According to a 2000 report published by the U.S. General Accounting Office, “Experts believe that FDA’s system includes an estimated 1 to 10% of adverse reactions.” That means that for every ten events that get reported, 90 adverse events go unreported.
IVC Filter Problems Unreported
Most MAUDE reports are filed by device manufacturers, which typically presents a problem because in many (if not most) cases the device makers never hear of the adverse event. Meanwhile, it takes a doctor at least 20 minutes to file a MAUDE report, according to most doctors we have asked; therefore, very few ever take the time to file such a report. Doctors simply do not have or cannot take the time, and even if they did have the time, filing adverse event reports could find them dragged into a lawsuit regarding a faulty or troublesome device, another time-consuming proposition that most doctors would rather avoid. So there is very little incentive and perhaps worse than no reward to prompt a doctor to file an adverse event report.
Meanwhile, we the public are unfortunately stuck with MAUDE as our only publicly accessible medical device source. We say “publicly accessible” in very broad sloppy fashion, because even though you can navigate to the FDA’s MAUDE pages and even the IVC Filter section of it, you will be hard pressed to determine even the 10% of actual adverse events that have been reported concerning, Bard, Cook, Boston Scientific, Greenfield, or any other IVC filter.
The MAUDE – a messy acronym for Manufacturer And User Facility Device Experience – is the U.S. FDA’s web page (FDA: MAUDE Data) set up to record adverse events of medical devices. It is at least supposed to contain that 10% of the total adverse events which it was estimated by the 2000 study to record; but trying to locate even that lowly 10% portion of adverse events reported can prove a daunting task on the site.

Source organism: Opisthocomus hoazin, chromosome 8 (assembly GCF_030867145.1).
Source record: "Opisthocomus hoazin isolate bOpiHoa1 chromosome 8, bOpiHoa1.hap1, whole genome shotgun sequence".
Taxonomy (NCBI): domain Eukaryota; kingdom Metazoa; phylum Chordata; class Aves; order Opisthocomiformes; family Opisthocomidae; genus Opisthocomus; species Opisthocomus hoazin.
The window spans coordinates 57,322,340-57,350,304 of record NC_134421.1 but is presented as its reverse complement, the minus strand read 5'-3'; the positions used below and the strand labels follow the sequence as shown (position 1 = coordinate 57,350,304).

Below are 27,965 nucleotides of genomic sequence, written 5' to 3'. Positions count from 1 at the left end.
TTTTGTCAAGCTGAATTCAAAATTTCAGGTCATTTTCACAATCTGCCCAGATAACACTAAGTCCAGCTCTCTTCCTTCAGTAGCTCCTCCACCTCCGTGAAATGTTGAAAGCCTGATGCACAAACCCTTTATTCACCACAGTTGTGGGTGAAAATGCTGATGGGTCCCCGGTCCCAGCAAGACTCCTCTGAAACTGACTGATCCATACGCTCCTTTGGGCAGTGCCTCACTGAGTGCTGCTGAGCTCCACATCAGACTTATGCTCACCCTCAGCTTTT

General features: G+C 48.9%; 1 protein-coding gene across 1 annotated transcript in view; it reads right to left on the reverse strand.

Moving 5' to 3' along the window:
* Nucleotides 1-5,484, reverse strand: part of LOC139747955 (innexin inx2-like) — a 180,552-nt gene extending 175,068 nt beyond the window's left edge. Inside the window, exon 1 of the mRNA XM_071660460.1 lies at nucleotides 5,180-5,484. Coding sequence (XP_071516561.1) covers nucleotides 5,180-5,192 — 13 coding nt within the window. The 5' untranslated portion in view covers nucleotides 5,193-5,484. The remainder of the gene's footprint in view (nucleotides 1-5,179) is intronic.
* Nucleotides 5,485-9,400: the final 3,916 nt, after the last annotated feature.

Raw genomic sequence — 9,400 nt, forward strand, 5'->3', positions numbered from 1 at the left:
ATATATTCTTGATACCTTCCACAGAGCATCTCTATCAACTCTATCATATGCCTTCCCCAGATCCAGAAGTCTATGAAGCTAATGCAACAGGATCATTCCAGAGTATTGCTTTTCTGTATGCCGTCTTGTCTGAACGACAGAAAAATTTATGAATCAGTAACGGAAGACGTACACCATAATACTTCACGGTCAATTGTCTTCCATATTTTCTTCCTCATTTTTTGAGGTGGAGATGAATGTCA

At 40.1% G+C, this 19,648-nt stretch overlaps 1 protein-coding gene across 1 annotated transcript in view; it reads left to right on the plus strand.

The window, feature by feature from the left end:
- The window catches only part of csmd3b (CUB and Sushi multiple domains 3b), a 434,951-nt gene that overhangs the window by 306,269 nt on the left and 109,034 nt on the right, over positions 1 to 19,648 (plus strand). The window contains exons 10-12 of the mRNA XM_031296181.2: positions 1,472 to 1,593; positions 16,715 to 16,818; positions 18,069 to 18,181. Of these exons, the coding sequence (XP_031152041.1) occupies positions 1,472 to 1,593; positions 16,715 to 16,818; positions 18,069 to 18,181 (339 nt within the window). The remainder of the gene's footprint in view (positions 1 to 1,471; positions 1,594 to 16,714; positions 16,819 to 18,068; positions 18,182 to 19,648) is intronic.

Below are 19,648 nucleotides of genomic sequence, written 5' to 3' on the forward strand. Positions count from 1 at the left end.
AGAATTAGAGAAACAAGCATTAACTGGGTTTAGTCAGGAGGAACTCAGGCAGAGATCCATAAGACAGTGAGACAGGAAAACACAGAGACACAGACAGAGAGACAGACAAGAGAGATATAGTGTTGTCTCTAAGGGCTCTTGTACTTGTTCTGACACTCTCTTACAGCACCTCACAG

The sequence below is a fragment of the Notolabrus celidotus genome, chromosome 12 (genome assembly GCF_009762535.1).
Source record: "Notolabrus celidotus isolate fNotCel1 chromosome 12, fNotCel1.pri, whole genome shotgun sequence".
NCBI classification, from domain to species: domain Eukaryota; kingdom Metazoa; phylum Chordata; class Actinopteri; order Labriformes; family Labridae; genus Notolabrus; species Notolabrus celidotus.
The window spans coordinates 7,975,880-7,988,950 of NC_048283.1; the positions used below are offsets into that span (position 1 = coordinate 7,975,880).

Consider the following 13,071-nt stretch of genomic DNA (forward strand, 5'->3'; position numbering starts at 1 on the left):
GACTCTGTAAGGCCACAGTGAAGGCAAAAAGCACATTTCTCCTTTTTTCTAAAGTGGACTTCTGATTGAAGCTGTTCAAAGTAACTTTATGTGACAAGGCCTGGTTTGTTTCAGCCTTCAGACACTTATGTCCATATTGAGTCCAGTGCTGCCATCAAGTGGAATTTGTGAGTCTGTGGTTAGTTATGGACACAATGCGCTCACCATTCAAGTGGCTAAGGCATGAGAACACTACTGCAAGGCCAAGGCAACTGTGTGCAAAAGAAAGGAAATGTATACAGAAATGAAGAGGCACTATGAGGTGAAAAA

For IVC Filters, the MAUDE database includes a May 6, 2014 update on an earlier IVC Filter Warning:
Summary of Problem and Scope
“The FDA has received reports of adverse events and product problems associated with IVC filters. Types of reports include device migration, filter fracture, embolization (movement of the entire filter or fracture fragments to the heart or lungs), perforation of the IVC, and difficulty removing the device. Some of these events led to adverse clinical outcomes. These types of events may be related to how long the filter has been implanted. Other known long-term risks associated with IVC filters include lower limb deep vein thrombosis and IVC occlusion. For patients with retrievable filters, some complications may be avoided if the filter can be removed once the risk of pulmonary embolism has subsided. The FDA is concerned that retrievable IVC filters, when placed for a short-term risk of pulmonary embolism, are not always removed once the risk subsides.”
Temporary IVC Filters not Removed
We will take up the topic of the late removal or the failure to remove what were supposed to be temporary IVC filters in our next IVC Filter post. Many so-called “temporary IVC filters” are left in indefinitely to the great detriment of their unwitting implantees, as many are trauma patients who never had a say in the matter.
To be continued. . .